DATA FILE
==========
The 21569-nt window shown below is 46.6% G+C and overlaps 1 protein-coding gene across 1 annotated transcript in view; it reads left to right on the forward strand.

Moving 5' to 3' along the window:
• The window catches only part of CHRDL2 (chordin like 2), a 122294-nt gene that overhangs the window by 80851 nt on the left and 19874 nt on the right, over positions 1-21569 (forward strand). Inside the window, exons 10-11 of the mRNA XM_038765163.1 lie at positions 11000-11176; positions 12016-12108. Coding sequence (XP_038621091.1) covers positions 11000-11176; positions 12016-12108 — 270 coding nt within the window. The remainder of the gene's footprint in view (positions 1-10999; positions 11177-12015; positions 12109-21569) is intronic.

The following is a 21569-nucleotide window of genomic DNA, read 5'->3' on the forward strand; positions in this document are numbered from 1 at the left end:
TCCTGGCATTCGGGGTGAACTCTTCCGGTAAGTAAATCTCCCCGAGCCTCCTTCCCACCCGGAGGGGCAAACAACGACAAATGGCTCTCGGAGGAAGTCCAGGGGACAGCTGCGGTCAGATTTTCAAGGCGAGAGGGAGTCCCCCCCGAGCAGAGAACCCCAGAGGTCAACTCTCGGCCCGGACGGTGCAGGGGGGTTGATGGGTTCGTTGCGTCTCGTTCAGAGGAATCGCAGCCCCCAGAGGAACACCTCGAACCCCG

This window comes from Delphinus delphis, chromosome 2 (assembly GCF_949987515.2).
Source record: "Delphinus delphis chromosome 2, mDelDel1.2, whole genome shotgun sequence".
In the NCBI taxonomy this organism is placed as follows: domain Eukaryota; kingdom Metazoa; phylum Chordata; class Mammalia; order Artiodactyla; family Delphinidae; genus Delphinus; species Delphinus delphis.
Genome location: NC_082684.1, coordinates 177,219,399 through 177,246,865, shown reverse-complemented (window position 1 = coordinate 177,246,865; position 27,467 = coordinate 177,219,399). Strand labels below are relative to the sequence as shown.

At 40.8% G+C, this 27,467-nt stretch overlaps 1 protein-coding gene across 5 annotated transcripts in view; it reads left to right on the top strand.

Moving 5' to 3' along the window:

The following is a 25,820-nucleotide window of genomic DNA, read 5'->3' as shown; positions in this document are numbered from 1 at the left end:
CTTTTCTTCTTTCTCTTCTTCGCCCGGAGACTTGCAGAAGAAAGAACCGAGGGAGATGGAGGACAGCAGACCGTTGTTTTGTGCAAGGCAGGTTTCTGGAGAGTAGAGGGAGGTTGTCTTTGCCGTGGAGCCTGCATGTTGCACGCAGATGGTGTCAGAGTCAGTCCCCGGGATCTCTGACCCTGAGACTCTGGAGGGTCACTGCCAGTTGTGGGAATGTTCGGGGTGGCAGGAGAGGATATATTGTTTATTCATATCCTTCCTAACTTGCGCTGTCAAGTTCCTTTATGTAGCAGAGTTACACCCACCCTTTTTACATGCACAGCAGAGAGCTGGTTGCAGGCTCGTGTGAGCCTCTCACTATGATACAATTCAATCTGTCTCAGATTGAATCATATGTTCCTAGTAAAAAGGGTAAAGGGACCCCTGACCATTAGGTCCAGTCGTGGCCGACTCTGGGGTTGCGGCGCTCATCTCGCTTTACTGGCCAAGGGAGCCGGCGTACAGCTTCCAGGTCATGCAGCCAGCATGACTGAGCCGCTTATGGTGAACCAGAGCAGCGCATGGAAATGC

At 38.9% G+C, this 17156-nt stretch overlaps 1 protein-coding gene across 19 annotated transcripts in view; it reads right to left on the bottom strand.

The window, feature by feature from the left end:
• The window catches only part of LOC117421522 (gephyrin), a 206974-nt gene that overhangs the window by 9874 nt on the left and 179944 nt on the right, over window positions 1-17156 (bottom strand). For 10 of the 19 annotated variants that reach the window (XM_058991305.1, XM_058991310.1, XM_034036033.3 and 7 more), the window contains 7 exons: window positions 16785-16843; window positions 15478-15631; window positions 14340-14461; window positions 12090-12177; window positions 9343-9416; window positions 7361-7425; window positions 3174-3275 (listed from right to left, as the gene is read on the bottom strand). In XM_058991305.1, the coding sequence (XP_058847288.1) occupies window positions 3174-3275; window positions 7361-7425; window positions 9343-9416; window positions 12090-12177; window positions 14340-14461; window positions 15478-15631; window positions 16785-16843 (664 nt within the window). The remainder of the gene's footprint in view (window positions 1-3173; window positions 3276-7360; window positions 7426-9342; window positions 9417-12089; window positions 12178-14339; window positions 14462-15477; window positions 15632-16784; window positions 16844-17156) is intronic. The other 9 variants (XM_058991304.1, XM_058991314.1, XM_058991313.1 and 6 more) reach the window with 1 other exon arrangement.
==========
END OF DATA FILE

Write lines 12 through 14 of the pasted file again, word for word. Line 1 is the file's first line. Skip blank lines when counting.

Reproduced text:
The following is a 25,820-nucleotide window of genomic DNA, read 5'->3' as shown; positions in this document are numbered from 1 at the left end:
CTTTTCTTCTTTCTCTTCTTCGCCCGGAGACTTGCAGAAGAAAGAACCGAGGGAGATGGAGGACAGCAGACCGTTGTTTTGTGCAAGGCAGGTTTCTGGAGAGTAGAGGGAGGTTGTCTTTGCCGTGGAGCCTGCATGTTGCACGCAGATGGTGTCAGAGTCAGTCCCCGGGATCTCTGACCCTGAGACTCTGGAGGGTCACTGCCAGTTGTGGGAATGTTCGGGGTGGCAGGAGAGGATATATTGTTTATTCATATCCTTCCTAACTTGCGCTGTCAAGTTCCTTTATGTAGCAGAGTTACACCCACCCTTTTTACATGCACAGCAGAGAGCTGGTTGCAGGCTCGTGTGAGCCTCTCACTATGATACAATTCAATCTGTCTCAGATTGAATCATATGTTCCTAGTAAAAAGGGTAAAGGGACCCCTGACCATTAGGTCCAGTCGTGGCCGACTCTGGGGTTGCGGCGCTCATCTCGCTTTACTGGCCAAGGGAGCCGGCGTACAGCTTCCAGGTCATGCAGCCAGCATGACTGAGCCGCTTATGGTGAACCAGAGCAGCGCATGGAAATGC

At 38.9% G+C, this 17156-nt stretch overlaps 1 protein-coding gene across 19 annotated transcripts in view; it reads right to left on the bottom strand.